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    A Girl and a Gun: The Complete Renter's Guide to Film Noir
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                                                Cynthia Robinson 1946-2015

Martha Reeves and the Vandellas were so reticent, so well mannered. They knocked on your door like 7th Day Adventists and said they were seeking worldwide unity. Could it be possible, they asked politely, that you might be ready for a brand-new beat?

Not Cynthia Robinson. Cynthia was not polite. Cynthia hollered. Not a church holler or a mountain holler or an R&B holler. She wasn’t Levi Stubbs hollering for Bernadette. Cynthia’s heart was not broken. Cynthia’s heart was ablaze. She had one call to action, one message that kicked down the door: “Get on up and dance to the music!”

 The rest of the lyrics are self-referential doggerel, Archie Bell & the Drells on LSD; each Family member tells us what they’re about to do. Then Cynthia belts out the parameters: “All the squares, go home!” If you don’t go home you’re not a square, but only if you get on up and dance to the music. And in case you missed the point – that you better heed Cynthia – Sly shouts it out: “Cynthia on the throne, yeah!”

 Where else would she be?

 Did any voice ever come out of the radio like Cynthia’s? Did any song ever start with a statement like her’s? That holler – so strained, so ferocious. No song with a feminine imperative equaled Cynthia’s until Patti Smith introduced Gloria. No other woman in R&B took on Cynthia’s roles: Drill sergeant, evangelist and moral center.

Prior to Dance To the Music, the only signals of a life worth living that reached my redneck hellhole hometown were Otis Redding and James Brown. I didn’t know much – that is, I didn’t know shit – but I knew there weren’t any girl trumpet players in the Famous Flames or the Bar-Kays. The Family Stone was the first mixed-gender band I ever saw. The women weren't backup singers; they were bandmates!

Cynthia ‘s holler was so incongruous with her appearance. She looked schoolmarm-y and earnest, stoop-shouldered and focused, myopic and contained. Yet she was always the second-most visually interesting person in the band. Sister Rose, for all her silver/orange wigs and Space-Is-The-Place mini-dresses and knee-boots, always seemed invisible. Jerry Martini was a non-entity. Cynthia’s remove proved the necessary counterweight to Sly’s beaming, inclusive insanity. Even in her incongruity, though, I recognized Cynthia right off. I’d seen girls like her in Jr High on July Fourth.

 July Fourth my hometown hellhole held a parade. That was when I saw students from the black high school on the other side of the tracks. Our band uniforms made us look like Captains in the Army of some cartoon republic from a Peter Sellers’ comedy: Red pants with a white stripe, red double-breasted jackets with gold buttons and white braid and ridiculous red pilot hats with shiny black brims. I played snare. We started up the street with our pathetic, militaristic, 4/4, rat-a-tats.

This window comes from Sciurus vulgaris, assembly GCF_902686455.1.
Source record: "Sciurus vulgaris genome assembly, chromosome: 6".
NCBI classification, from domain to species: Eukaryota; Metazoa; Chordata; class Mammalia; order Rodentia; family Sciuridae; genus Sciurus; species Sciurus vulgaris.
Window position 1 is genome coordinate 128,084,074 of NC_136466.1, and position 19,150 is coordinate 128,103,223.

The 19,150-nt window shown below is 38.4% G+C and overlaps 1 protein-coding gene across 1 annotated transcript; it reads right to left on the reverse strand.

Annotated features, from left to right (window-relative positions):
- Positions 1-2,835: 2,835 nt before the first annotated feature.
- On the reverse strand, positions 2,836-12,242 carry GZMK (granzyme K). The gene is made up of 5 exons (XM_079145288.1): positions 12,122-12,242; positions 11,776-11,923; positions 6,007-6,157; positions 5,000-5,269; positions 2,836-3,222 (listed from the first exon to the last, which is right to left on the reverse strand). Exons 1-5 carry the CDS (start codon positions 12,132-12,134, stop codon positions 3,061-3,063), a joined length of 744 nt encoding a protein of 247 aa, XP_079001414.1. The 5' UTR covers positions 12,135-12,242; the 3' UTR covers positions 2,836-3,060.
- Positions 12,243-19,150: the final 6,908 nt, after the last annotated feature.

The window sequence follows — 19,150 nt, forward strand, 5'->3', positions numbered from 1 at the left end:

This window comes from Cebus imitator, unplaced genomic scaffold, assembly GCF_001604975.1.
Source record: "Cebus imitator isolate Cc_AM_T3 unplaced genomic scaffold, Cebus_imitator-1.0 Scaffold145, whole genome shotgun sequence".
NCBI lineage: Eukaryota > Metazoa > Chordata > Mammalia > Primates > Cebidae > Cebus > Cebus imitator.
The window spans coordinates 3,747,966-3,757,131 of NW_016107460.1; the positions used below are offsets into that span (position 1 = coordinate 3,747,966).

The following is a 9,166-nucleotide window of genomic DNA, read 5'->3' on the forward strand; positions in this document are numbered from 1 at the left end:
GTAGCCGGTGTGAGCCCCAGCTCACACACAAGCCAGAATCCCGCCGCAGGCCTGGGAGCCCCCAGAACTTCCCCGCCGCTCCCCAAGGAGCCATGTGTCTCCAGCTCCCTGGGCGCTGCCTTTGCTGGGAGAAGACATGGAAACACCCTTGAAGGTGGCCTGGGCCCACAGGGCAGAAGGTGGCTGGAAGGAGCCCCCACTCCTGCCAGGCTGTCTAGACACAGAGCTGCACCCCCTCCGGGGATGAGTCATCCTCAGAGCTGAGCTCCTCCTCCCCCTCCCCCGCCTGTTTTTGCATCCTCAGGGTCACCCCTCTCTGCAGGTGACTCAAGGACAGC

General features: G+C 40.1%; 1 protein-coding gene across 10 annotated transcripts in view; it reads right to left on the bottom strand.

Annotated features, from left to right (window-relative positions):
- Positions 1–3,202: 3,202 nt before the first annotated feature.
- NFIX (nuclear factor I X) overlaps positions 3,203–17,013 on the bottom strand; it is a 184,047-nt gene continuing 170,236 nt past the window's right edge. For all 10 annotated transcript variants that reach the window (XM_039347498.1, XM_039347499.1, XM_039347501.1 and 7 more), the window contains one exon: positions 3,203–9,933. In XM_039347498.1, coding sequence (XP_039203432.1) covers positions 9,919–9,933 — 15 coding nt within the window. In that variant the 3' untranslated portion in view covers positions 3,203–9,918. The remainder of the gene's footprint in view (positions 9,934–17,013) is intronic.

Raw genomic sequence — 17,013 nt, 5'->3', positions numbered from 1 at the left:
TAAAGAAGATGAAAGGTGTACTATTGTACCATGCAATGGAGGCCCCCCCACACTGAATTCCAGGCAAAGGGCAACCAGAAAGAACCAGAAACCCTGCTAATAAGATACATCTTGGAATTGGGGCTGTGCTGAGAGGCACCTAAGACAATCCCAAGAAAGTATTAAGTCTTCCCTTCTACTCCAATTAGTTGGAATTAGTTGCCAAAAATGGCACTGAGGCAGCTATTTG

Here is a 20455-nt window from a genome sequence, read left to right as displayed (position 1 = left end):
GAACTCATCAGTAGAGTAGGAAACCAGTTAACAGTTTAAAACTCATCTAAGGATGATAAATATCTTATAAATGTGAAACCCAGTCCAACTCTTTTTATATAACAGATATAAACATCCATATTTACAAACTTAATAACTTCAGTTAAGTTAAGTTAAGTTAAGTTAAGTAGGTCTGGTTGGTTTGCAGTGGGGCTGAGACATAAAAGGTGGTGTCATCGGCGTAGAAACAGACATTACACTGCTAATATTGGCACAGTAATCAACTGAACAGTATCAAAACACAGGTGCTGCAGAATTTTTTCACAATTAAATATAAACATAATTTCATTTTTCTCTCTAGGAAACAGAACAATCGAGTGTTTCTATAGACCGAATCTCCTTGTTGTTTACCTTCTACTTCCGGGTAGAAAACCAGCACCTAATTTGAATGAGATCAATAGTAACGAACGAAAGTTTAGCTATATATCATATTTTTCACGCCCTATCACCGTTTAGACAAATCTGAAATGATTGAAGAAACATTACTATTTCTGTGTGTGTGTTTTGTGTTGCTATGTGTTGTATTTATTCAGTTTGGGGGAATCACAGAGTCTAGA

Then came the E. E. Butler High School Marching Band, resplendent in purple and chartreuse with foot-long fake-fur shakos. They had the single greatest cheer I’ve ever heard: “Hooo-Ray for the Purple! Hooo-Ray for the Chartreuse! Go! E. E. Butler High!” Their drum section was otherworldly, with non-stop polyrhythms and movements to match. The bass drummer played both sides of his drum (forbidden to me) and twirled his sticks over his head (ditto). The E. E. Butler band didn’t march. They danced, strutted, twirled. Their music had a quality I’d never associated with band: Joy.

But no matter how difficult the choreography, no matter the effort it took to breathe and blow their complex arrangements, no matter how ecstatic the sound, nobody smiled or changed expression. They were focused, determined, in the moment. Their joy remained internal. Their mien, disciplined.

 And that’s how I recognized Cynthia. To me she was always the earnest, dedicated, quiet girl in high school band with a home-polished cornet and a heart full of hidden fire.


Criterion's My Darling Clementine - John Ford As Mozart

Criterion’s My Darling Clementine – Ford As Mozart

The Searchers is John Ford as Wagner. It’s an opera of one mood: Portent; Ford vests so deeply in cartoon characters they become archetypes; he vests so deeply in cornball it becomes profound. Those Wagnerian images – how can a troop of cavalry crossing an icy stream be so inspiring? Like Wagner, Searchers’ John Ford builds myths and monuments. Nobody frames and composes for – or understands the power of –inhabited space like Ford.

My Darling Clementine is Ford as Mozart. Clementine’s not operatic. It’s a series of self-contained movements forming a melodic symphony of moods: Elegiac, bittersweet, lethal, witty and touching. Some trip lightly, some evoke Death, some make fun of themselves, some are just plain stupid. The pace varies to underscore emphasis and emotion. The slower shit happens, the more it means.

Ford shoots Clementine with an unusual painterly sensibility. The grave, expansive frames are his most self-consciously gorgeous. The universe splits between immense sky above and endless earth below with men trapped where they meet. The interiors feature ceilings and chiaroscuro; Ford’s expressionist Black & White evokes Film Noir like no other Western. Criterion’s extraordinary 4K print brings out the richness of the cinematography. For once in a Ford picture, visual context isn’t only backdrop or grand metaphor. Clementine is Ford’s most subtle, elegant picture and, when it’s not stupid, his least sign-posted.